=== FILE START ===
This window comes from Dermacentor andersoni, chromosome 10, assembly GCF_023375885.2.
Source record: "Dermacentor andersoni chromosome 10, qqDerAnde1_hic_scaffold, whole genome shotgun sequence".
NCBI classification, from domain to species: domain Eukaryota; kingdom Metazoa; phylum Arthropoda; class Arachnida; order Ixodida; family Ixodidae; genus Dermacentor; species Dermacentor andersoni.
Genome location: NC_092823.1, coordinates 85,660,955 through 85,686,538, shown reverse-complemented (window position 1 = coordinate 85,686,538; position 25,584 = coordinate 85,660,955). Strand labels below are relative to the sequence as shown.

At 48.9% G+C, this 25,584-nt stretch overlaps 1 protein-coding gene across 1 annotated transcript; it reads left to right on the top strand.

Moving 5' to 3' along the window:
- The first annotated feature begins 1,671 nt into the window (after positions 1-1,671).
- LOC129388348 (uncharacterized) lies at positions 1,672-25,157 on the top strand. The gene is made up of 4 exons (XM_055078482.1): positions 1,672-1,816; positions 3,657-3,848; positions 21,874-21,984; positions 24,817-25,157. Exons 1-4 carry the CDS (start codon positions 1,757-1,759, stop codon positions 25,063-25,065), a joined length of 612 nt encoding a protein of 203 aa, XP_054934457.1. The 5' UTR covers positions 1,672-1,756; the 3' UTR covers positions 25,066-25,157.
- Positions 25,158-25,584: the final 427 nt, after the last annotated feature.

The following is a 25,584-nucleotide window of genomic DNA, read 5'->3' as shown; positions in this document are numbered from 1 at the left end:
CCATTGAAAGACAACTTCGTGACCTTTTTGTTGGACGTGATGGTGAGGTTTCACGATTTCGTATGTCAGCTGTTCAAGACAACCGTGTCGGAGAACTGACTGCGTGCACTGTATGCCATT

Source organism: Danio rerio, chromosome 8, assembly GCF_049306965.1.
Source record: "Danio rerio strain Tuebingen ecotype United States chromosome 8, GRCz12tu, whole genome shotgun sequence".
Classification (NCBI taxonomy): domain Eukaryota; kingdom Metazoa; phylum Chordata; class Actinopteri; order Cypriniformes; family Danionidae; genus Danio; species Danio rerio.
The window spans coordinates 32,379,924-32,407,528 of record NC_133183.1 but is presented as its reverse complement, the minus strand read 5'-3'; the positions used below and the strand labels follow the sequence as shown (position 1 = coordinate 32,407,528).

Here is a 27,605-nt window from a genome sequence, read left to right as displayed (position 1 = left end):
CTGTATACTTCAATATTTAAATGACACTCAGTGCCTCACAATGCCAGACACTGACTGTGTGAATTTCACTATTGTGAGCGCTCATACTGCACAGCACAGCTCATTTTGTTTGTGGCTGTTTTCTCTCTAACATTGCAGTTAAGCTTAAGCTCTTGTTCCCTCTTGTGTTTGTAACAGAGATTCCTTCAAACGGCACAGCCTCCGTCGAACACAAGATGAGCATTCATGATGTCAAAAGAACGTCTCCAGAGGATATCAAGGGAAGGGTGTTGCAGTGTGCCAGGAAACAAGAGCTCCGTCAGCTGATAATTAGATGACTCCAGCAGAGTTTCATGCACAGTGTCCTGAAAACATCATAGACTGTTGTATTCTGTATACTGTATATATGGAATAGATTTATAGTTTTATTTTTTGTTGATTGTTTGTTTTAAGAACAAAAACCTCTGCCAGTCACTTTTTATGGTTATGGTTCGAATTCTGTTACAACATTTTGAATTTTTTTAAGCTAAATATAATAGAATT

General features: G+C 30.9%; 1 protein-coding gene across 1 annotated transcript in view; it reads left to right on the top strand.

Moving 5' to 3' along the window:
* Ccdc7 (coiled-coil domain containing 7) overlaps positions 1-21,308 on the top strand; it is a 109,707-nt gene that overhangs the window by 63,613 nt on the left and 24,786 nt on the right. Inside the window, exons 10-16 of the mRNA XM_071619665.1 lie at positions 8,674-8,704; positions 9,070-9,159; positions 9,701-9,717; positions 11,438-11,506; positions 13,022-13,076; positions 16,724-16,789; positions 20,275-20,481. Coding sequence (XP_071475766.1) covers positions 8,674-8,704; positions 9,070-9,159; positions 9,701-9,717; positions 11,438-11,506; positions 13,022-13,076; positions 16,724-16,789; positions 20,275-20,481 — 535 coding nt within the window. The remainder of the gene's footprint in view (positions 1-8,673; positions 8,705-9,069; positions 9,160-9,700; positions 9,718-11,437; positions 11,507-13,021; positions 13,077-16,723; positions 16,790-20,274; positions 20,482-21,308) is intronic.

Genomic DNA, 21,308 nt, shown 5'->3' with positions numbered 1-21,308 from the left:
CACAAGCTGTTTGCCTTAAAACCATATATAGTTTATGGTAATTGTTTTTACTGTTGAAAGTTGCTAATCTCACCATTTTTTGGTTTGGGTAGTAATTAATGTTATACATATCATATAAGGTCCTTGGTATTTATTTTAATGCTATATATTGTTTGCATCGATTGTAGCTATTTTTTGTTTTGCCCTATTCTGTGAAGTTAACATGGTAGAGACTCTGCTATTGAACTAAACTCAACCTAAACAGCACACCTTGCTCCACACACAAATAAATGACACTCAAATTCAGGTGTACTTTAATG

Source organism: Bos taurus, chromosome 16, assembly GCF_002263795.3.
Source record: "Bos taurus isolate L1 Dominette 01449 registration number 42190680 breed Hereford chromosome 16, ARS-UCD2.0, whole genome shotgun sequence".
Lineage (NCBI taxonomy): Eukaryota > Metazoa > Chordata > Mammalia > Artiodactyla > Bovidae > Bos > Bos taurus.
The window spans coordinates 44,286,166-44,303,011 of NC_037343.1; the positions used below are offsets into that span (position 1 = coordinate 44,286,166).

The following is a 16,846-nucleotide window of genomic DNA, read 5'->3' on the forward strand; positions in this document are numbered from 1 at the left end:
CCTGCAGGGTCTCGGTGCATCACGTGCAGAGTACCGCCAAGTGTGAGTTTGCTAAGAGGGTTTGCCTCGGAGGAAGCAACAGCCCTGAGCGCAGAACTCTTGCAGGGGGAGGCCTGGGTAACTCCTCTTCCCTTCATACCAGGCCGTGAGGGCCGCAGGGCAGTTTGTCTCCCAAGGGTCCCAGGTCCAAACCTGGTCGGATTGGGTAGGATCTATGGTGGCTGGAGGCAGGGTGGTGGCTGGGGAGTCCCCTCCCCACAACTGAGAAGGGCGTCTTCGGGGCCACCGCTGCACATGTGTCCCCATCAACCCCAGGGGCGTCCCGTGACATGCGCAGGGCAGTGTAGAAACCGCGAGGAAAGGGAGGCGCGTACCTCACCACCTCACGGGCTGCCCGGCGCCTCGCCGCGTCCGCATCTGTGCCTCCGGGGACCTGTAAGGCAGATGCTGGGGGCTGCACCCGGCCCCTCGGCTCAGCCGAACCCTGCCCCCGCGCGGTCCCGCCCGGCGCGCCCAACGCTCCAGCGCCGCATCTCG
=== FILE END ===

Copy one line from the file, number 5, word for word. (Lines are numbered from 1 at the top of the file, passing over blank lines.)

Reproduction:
At 48.9% G+C, this 25,584-nt stretch overlaps 1 protein-coding gene across 1 annotated transcript; it reads left to right on the top strand.